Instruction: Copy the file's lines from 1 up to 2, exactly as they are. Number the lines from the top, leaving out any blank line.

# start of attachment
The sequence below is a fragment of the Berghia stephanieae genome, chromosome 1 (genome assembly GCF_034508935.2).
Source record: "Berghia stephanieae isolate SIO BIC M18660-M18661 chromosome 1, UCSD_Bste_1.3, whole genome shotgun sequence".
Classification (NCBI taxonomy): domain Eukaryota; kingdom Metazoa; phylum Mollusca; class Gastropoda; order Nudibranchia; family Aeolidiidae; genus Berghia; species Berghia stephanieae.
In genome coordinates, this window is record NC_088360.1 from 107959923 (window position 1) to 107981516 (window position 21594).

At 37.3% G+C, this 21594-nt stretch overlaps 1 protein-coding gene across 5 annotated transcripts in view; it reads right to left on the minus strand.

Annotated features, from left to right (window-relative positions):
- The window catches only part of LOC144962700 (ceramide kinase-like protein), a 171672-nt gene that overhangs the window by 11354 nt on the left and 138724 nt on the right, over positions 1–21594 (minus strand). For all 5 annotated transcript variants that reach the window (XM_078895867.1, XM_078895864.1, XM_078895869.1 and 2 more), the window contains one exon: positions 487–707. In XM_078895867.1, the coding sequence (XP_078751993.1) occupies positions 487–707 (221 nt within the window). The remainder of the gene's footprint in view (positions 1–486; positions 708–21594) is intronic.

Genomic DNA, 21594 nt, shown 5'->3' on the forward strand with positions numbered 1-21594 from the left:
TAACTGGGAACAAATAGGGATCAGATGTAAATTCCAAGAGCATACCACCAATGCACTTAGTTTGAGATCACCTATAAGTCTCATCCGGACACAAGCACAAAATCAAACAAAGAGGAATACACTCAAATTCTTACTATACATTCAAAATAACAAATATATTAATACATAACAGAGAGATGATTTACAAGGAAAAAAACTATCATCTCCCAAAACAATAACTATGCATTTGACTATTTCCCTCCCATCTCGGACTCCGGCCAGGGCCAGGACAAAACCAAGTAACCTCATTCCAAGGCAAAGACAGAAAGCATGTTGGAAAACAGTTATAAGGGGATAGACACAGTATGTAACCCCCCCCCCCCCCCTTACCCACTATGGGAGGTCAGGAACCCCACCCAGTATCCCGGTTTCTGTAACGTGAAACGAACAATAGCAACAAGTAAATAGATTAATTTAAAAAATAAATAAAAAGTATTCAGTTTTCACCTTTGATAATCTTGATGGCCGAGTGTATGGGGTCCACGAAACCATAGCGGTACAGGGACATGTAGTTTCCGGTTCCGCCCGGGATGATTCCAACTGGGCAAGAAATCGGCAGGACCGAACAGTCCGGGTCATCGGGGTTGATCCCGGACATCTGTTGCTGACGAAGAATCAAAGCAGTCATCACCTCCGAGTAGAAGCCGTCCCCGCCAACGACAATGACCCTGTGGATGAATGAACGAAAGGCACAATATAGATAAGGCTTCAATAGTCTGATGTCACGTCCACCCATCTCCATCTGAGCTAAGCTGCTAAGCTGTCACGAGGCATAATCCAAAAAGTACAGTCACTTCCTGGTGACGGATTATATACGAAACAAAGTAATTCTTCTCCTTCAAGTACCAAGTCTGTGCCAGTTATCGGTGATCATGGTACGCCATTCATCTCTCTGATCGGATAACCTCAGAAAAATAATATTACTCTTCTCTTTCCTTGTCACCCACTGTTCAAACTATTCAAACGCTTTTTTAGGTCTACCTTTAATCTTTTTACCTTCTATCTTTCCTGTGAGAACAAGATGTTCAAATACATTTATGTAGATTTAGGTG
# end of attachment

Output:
The sequence below is a fragment of the Berghia stephanieae genome, chromosome 1 (genome assembly GCF_034508935.2).
Source record: "Berghia stephanieae isolate SIO BIC M18660-M18661 chromosome 1, UCSD_Bste_1.3, whole genome shotgun sequence".